The planning committee’s role was limited to planning the workshop, and the workshop summary has been prepared by the workshop rapporteur as a factual summary of what occurred at the workshop. Statements, recommendations, and opinions expressed are those of individual presenters
and participants, and are not necessarily endorsed or verified by the IOM, and they should not be construed as reflecting any group consensus.
In 1996, the IOM defined telemedicine as “the use of electronic information and communications technologies to provide and support health care when distance separates participants” (IOM, 1996, p. 1). (See Appendix A for more definitions related to telehealth and telemedicine.) In his keynote address at this workshop (see Chapter 3), Dr. Thomas S. Nesbitt of the University of California, Davis, Health System noted that while the terms telehealth and telemedicine both describe the use of technology to exchange information to improve a patient’s health status, they are often interchanged. He stated that telemedicine has typically been used more to describe direct clinical services, whereas telehealth has been used to define a broader scope of health-related services (e.g., patient education, remote monitoring). Similarly, the American Telemedicine Association (ATA) states,
Telemedicine and telehealth both describe the use of medical information exchanged from one site to another via electronic communications to improve the patients’ health status. Although evolving, telemedicine is sometimes associated with direct patient clinical services and telehealth is sometimes associated with a broader definition of remote health care services. (ATA, 2012a)
Many of the presenters at the workshop itself interchanged the use of the terms, and this summary does not attempt to regularize the usage of either term. Appendix A defines some telehealth-relevant terminology, as defined by the ATA.
In this summary, the presentations at the workshop have been organized into 13 chapters. Following this introduction, Chapter 2 presents the opening remarks of the planning committee chair and the workshop sponsor. Chapter 3 provides an overview of the past, present, and future of telehealth. Chapter 4 considers some of the overarching challenges in telehealth, especially for rural communities. Chapter 5 delves into the issues surrounding the challenges of payment for telehealth. Chapter 6 examines the use of telehealth by a variety of providers in different settings across the health care continuum. Chapter 7 reviews the observations and discussions of the planning committee members as well as other workshop participants at the end of the first day of the workshop.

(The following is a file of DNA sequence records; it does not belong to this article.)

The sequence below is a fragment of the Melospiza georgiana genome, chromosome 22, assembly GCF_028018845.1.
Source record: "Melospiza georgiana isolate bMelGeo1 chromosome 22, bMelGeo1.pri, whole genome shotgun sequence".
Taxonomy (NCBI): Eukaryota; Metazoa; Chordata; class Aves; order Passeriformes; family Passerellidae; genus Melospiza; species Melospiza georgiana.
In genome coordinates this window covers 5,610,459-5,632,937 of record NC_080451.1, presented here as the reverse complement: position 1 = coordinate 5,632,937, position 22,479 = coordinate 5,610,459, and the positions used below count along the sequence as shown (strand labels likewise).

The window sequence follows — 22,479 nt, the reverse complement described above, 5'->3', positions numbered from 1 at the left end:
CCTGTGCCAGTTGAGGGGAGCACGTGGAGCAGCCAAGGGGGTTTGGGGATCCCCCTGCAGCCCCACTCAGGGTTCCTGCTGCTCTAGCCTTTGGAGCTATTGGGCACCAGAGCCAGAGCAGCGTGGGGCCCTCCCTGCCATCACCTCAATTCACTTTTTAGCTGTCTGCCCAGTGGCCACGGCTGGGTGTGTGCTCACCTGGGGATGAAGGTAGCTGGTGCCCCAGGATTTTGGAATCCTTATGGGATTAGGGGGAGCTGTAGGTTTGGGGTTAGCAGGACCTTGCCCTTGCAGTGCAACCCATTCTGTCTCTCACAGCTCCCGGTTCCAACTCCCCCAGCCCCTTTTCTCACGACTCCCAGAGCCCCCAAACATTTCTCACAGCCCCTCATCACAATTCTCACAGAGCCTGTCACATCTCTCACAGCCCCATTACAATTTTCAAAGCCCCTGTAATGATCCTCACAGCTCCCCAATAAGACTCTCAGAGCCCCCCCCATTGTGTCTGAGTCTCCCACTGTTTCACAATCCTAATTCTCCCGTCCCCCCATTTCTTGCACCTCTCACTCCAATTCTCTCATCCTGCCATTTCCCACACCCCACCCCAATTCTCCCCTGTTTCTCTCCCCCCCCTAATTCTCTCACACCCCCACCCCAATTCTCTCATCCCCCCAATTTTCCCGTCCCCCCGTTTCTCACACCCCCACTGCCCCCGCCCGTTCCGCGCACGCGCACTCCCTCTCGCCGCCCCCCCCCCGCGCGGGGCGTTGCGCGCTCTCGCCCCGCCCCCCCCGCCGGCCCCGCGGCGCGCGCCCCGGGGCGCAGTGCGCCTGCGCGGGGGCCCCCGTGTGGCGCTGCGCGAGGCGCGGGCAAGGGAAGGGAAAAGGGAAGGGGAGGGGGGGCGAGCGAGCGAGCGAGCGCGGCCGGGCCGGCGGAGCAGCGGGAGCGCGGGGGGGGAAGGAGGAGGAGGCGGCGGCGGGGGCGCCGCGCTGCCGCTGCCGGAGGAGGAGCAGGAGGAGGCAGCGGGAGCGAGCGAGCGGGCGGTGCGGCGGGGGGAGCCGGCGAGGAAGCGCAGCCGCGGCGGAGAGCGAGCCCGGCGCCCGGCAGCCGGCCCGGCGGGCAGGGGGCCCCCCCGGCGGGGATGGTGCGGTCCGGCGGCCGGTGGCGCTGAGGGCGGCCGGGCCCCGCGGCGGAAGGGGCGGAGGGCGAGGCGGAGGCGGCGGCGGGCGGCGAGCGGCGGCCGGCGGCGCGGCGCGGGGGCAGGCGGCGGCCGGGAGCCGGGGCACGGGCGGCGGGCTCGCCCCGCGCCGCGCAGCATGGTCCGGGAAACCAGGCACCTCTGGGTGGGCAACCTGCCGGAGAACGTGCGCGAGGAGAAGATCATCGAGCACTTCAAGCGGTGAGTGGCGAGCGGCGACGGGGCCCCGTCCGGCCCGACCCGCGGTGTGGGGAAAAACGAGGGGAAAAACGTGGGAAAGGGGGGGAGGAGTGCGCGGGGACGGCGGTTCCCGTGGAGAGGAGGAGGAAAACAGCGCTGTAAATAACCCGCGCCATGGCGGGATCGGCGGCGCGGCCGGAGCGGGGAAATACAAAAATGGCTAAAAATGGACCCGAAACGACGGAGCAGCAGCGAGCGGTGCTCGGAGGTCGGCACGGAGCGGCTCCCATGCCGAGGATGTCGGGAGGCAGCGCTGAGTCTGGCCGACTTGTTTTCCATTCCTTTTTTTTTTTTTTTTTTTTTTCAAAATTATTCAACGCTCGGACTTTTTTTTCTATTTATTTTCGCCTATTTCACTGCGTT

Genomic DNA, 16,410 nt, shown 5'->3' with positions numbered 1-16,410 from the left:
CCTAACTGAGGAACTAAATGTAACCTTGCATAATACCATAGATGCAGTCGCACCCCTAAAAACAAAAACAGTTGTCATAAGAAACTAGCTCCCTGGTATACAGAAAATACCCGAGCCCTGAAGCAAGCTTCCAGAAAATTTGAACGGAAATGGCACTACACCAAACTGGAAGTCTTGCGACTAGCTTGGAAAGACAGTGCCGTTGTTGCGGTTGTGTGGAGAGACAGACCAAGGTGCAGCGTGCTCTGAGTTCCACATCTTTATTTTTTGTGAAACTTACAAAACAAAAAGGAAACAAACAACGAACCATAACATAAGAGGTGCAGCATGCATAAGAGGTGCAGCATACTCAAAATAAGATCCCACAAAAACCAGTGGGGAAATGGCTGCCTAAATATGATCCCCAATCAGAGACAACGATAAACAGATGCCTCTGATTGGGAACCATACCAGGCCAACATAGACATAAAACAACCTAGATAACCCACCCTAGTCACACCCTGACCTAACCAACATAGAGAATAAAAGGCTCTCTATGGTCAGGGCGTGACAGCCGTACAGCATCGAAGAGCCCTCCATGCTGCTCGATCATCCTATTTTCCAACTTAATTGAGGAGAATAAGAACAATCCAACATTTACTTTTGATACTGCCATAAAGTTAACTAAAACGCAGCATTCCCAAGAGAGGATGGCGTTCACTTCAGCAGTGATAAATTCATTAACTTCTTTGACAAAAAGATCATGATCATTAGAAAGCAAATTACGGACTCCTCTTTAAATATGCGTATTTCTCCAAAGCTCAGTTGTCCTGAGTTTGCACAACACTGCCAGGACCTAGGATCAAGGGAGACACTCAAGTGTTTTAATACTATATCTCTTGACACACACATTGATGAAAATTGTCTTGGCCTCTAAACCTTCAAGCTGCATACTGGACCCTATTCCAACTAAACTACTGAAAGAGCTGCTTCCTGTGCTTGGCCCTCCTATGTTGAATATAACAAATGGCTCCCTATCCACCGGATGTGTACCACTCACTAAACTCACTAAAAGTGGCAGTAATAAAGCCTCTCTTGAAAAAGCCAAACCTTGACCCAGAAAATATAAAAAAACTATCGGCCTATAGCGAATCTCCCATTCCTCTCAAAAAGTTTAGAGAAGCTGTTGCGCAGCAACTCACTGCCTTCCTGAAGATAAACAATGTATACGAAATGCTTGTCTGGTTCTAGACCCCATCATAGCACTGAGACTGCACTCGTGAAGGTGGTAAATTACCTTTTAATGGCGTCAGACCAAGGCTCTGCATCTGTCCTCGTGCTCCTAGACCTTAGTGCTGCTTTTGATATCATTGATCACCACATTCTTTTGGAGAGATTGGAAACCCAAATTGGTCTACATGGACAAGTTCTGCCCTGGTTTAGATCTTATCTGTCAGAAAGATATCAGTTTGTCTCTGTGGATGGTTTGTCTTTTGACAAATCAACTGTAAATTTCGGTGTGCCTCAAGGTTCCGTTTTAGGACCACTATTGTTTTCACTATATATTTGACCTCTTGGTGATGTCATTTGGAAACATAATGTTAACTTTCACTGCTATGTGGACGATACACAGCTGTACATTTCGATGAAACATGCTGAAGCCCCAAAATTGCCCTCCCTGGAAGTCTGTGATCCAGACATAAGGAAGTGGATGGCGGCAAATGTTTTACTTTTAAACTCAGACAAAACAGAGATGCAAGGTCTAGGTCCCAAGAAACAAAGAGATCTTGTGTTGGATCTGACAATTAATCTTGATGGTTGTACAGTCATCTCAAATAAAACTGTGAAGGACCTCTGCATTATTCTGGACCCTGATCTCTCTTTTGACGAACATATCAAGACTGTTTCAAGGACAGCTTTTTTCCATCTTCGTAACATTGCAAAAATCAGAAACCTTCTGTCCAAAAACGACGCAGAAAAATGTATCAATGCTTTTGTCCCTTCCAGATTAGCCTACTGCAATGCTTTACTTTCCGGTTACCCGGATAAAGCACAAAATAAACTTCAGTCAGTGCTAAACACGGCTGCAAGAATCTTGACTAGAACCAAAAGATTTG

Chapter 8 discusses the evidence base of telehealth, including challenges
with research design and how evidence can help change policy. Chapter 9 explores the development of newer telehealth technologies. Chapter 10 examines how telehealth is being embraced at the state level. Chapter 11 considers the experiences of the federal government in providing telehealth care. Chapter 12 presents perspectives from the representatives of several stakeholder organizations. Finally, Chapter 13 provides final observations made by planning committee members and workshop participants at the conclusion of the workshop.